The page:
Franklin’s Rule: How The Barrett Hearing Left The Democrats Holding An Empty Sack, by Jonathan Turley

The Democrats didn’t succeed in the Barrett hearings in doing anything but making themselves look like asses, and Barrett will get confirmed this week. From Jonathan Turley at jonathanturley.org:

Below is my column in the Hill on the nomination of Judge Amy Coney Barrett and the oddly disconnected questions during her confirmation hearing.  While I have written about the revealing moments of the hearing, the Democrats clearly elected not to focus on the nominee but the election. When they did attack the nominee, they fired wildly and missed completely in three areas.

Here is the column:

Benjamin Franklin once said, “it is hard for an empty sack to stand upright.” It took almost 300 years, but Franklin’s observation finally has been proven demonstrably true. The three-day Senate Judiciary Committee hearing for federal appellate judge and Supreme Court nominee Amy Coney Barrett can best be described as an empty-sack confirmation that simply would not stand upright.

From the outset, committee Democrats were dealing with a highly qualified nominee who has the intellect, the temperament and the background to be an exceptional justice. And that was the problem.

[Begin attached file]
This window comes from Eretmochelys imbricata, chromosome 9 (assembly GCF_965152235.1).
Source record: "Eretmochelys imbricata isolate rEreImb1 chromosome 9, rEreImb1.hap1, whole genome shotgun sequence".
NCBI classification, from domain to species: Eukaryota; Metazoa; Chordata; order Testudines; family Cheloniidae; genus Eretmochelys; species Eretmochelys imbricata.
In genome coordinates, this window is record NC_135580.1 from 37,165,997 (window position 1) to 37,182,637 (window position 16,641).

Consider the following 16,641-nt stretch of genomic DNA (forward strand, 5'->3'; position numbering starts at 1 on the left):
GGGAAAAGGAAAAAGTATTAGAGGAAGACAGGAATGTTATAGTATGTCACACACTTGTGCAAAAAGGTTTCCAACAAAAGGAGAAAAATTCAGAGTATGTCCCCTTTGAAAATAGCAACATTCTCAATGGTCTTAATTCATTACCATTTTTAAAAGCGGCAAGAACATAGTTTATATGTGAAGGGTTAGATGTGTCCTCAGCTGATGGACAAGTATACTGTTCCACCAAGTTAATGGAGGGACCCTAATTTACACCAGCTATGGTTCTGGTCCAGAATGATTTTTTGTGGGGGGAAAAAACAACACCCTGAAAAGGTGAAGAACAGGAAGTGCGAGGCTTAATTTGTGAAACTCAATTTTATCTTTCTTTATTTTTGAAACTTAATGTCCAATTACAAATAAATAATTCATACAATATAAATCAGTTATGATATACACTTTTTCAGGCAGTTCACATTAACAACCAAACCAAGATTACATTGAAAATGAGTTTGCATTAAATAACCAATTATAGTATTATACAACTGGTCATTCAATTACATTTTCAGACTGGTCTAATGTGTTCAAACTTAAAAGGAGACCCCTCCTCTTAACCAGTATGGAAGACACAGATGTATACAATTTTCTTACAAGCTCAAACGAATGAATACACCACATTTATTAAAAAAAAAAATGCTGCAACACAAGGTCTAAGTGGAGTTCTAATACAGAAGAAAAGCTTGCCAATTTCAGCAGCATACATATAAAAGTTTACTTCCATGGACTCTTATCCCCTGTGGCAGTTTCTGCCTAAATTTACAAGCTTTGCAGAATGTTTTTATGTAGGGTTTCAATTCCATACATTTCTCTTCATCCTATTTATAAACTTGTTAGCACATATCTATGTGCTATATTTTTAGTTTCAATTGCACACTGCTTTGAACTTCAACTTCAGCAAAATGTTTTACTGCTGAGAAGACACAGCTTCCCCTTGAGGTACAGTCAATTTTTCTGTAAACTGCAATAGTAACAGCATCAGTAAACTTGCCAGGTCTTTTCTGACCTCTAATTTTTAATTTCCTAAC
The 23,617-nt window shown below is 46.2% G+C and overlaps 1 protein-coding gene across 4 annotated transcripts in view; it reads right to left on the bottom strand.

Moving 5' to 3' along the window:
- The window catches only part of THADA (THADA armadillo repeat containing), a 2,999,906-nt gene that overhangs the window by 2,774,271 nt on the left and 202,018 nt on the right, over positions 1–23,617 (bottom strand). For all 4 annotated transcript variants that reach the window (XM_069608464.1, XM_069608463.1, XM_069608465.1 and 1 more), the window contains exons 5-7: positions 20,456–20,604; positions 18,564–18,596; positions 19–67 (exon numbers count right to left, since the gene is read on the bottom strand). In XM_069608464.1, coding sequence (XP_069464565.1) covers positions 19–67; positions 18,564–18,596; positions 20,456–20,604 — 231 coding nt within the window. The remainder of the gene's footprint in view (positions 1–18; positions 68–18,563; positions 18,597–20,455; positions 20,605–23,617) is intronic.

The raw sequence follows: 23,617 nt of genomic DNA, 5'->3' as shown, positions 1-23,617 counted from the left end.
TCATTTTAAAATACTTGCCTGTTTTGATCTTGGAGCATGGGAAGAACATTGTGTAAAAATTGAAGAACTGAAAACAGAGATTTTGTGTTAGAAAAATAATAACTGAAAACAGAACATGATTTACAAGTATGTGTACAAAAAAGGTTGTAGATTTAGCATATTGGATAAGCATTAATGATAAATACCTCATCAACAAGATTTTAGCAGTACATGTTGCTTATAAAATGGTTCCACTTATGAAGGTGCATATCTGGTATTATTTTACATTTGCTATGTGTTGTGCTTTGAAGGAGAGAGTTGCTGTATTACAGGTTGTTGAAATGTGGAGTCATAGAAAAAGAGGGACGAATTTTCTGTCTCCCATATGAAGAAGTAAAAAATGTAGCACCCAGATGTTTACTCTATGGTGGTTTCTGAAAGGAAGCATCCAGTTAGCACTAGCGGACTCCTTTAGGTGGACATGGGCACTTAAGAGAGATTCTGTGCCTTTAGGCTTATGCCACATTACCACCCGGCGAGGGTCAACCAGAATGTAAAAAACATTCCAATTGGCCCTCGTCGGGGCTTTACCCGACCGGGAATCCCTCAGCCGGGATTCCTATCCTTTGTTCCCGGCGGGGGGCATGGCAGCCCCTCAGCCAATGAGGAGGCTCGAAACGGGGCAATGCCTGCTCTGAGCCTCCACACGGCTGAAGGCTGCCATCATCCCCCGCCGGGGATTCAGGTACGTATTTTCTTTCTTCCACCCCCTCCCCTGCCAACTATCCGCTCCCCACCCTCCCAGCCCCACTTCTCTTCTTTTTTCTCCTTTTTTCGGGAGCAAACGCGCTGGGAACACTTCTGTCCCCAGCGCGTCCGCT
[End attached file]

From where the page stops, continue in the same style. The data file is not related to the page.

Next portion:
Democrats decided to use the hearing as a springboard for the coming election. They never intended to put anything in the sack against Barrett. Yet, to frame this effort, they advanced a number of false premises that collapsed on their own weight:

The Affordable Care Act (ACA) is about to be killed

Barrett was surrounded in the hearing room by photos of ill individuals who could perish without national health care. It made Barrett look like some judicial serial-killer.  However, these were not her victims. Indeed, the entire premise was false.

Senate Democrats were suggesting that the pending case of California v. Texas was just one vote shy of striking down the ACA. It left many of us watching in disbelief. While a district court struck down the whole act, an appellate court wanted to send it back to consider the elements of “severability.” The vast majority of experts believe that the striking down of one provision — the individual mandate provision — should not result in the loss of the entire act. More importantly, a clear majority of the Supreme Court appears to believe that. Chief Justice John Roberts and Justice Brett Kavanaugh both are expected to vote to uphold the rest of the act. Indeed, a Justice Barrett could well vote with them.

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